Digital Economy Consultation Roundtable

I was invited to participate in the Digital Economy Consultation Roundtable convened at the University of Toronto this week. The roundtable was organized by Andrew Clement and Karen Louise Smith, and funded by the Identity Privacy and Security Institute (IPSI), Knowledge Media Design Institute (KMDI) and the Faculty of Information at the University of Toronto.

It was an interesting experience. 33 of us from various faculties and disciplines at U of T and from out of town (Ottawa) joined together to work on a  collaborative submission in response to the federal government’s consultation paper on Canada’s digital economy strategy. Of the themes mentioned in the consultation,

  • Innovation using digital technologies
  • Digital infrastructure
  • Growing the ICT industry
  • Canada’s digital content
  • Building digital skills

I felt that the one that I could contribute to most was the last.

Building digital skills speaks most to my interests in fostering the effective use of ICTs in the educational system, teaching and learning. Our working group consisted of Marita Moll, Anthony Wensley, Clare Brett, Andrew Hilts, Grant Patten and myself. We considered the consultation paper and discussion questions:

  • What do you see as the most critical challenges in skills development for a digital economy?
  • What is the best way to address these challenges?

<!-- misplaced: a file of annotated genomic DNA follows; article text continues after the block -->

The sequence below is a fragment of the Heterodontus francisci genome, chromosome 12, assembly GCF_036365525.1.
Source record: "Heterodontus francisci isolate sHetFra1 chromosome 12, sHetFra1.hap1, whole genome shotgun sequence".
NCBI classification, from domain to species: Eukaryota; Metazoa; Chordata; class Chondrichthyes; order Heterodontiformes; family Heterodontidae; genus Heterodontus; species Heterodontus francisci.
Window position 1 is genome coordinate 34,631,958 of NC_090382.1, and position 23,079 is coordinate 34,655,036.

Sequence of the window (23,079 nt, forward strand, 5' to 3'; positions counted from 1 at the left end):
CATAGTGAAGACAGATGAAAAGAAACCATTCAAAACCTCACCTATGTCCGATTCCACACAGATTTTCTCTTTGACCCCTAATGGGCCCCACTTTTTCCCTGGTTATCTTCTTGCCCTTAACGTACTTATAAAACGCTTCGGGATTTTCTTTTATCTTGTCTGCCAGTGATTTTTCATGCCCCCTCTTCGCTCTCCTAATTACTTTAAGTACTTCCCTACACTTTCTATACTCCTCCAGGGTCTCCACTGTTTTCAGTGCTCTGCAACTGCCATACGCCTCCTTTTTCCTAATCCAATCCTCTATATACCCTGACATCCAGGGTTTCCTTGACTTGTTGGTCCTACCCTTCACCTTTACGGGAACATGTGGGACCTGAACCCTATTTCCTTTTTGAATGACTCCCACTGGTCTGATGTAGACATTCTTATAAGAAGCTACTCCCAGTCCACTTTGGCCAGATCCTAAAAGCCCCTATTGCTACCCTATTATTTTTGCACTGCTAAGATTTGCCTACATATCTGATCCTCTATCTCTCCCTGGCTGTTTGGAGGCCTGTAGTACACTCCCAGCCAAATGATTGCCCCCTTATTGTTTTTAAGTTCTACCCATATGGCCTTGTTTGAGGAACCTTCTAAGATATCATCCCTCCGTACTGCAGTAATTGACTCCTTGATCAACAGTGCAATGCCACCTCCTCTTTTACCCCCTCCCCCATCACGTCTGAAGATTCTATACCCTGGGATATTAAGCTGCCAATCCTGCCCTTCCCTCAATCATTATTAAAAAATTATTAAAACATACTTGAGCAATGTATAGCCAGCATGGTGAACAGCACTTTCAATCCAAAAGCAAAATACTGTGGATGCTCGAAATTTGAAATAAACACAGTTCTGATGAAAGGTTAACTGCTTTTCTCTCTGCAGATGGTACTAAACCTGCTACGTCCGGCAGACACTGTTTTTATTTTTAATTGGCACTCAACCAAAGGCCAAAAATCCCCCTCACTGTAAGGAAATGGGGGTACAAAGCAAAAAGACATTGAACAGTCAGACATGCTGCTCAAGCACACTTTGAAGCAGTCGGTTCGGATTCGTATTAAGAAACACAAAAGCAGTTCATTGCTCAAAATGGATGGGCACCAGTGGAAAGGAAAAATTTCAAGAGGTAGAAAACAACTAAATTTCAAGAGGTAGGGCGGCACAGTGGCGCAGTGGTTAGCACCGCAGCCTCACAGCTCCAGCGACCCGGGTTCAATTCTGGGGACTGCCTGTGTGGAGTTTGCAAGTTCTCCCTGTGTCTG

• What can we do to ensure the labour market entrants have digital skills?
  • What is the best way to ensure the current workforce gets the continuous up-skilling required to remain competitive in the digital economy? Are different tactics required for SMEs (small and medium enterprises) vs. large enterprises?
  • How will the digital economy impact the learning system in Canada? How we teach? How we learn?
  • What strategies could be employed to address the digital divide?

We then came up with some recommendations. Despite our disparate backgrounds, our group easily attained consensus. Our notes were uploaded onto the wiki, we presented our summary to the larger group, and then Marita took on the challenge of turning our somewhat academic verbiage into a more accessible form. I might blog more about the particulars of our recommendations later, but the process that we are working through is interesting as well. We are inviting participants in the roundtable to view the final document in the wiki and support recommendations with which they agree. Presumably, the final document will also be made available to others in the U of T community so that they may give support. Though I am somewhat cynical about whether our recommendations will be taken up in future policy by the government, I am somewhat hopeful about having put my ideas out there at least.


One response to “Digital Economy Consultation Roundtable”

  1. […] 7, 2010 at 11:36 pm (My Research) I last blogged about the Digital Economy Consultation Roundtable that I was a part of at U of T. The Interim Consensus Submission is now available in PDF format on […]

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